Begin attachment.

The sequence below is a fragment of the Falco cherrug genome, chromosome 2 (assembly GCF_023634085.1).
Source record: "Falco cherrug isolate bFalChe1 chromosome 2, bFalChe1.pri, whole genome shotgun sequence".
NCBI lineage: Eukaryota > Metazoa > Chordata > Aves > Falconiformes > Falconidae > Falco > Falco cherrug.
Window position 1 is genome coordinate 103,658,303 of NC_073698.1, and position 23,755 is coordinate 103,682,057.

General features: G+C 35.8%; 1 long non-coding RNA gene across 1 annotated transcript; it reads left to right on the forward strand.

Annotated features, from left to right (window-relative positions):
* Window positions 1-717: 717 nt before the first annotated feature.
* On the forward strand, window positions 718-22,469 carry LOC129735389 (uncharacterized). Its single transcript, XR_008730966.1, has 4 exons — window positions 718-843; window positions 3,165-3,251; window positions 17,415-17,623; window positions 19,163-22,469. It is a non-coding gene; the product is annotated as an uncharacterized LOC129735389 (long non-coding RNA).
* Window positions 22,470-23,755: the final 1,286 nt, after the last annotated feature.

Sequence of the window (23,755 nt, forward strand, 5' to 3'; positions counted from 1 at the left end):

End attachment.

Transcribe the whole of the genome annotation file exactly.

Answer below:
The sequence below is a fragment of the Falco cherrug genome, chromosome 2 (assembly GCF_023634085.1).
Source record: "Falco cherrug isolate bFalChe1 chromosome 2, bFalChe1.pri, whole genome shotgun sequence".
NCBI lineage: Eukaryota > Metazoa > Chordata > Aves > Falconiformes > Falconidae > Falco > Falco cherrug.
Window position 1 is genome coordinate 103,658,303 of NC_073698.1, and position 23,755 is coordinate 103,682,057.

General features: G+C 35.8%; 1 long non-coding RNA gene across 1 annotated transcript; it reads left to right on the forward strand.

Annotated features, from left to right (window-relative positions):
* Window positions 1-717: 717 nt before the first annotated feature.
* On the forward strand, window positions 718-22,469 carry LOC129735389 (uncharacterized). Its single transcript, XR_008730966.1, has 4 exons — window positions 718-843; window positions 3,165-3,251; window positions 17,415-17,623; window positions 19,163-22,469. It is a non-coding gene; the product is annotated as an uncharacterized LOC129735389 (long non-coding RNA).
* Window positions 22,470-23,755: the final 1,286 nt, after the last annotated feature.

Sequence of the window (23,755 nt, forward strand, 5' to 3'; positions counted from 1 at the left end):